Finally, it will need to be slim, sexy and light.

I’m still not convinced the tablet PC market exists for mainstream consumers. But, Apple has turned the world on its ear at least three times before (Mac, iPod, iPhone) so we’re talking a hall of fame career. They’ll get their swing at the plate in just a few weeks. I expect it to be an amazing announcement. Will consumers open their wallets though?

My prediction: Apple will rock the market. If they can give us a usable virtual keyboard it might just work. Otherwise it will continue to be a niche product.

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  • Grant Hutchinson

    For the last time … the Newton was not — in any way, shape, or form — a ‘tablet’ computer. It was, however, the first and only true PDA and more specifically, it was a ‘handheld’ computer. Just because a computing device has a screen larger than a cellphone and is driven using a finger or stylus, that does not automatically relegate it into the same category as a tablet computer.

  • Odd Grant, I still don’t recall the first time?

    Without splitting hairs I still see it as a form of early tablet. Web browser. Stylus. 7-9″ inch screens. Applications. Many much smarter than me call it the grandfather of tablet PCs. In the end, though, I agree it was little more than a PDA – groundbreaking though.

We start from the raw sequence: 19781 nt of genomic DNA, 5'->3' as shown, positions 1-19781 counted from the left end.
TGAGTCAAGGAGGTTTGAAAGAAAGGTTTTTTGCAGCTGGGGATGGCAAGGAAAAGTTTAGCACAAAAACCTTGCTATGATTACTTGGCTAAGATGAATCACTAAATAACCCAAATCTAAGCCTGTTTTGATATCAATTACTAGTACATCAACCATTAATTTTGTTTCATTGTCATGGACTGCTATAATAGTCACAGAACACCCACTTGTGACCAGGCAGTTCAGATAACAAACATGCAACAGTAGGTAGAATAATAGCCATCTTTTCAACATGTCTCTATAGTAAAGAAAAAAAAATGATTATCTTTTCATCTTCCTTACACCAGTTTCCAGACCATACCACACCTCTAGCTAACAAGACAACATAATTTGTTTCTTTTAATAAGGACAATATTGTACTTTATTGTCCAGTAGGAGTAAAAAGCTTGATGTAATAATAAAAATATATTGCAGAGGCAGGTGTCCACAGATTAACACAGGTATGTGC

• Odd Grant, I still don’t recall the first time?

    Without splitting hairs I still see it as a form of early tablet. Web browser. Stylus. 7-9″ inch screens. Applications. Many much smarter than me call it the grandfather of tablet PCs. In the end, though, I agree it was little more than a PDA – groundbreaking though.

  • Grant Hutchinson

    For the last time … the Newton was not — in any way, shape, or form — a ‘tablet’ computer. It was, however, the first and only true PDA and more specifically, it was a ‘handheld’ computer. Just because a computing device has a screen larger than a cellphone and is driven using a finger or stylus, that does not automatically relegate it into the same category as a tablet computer.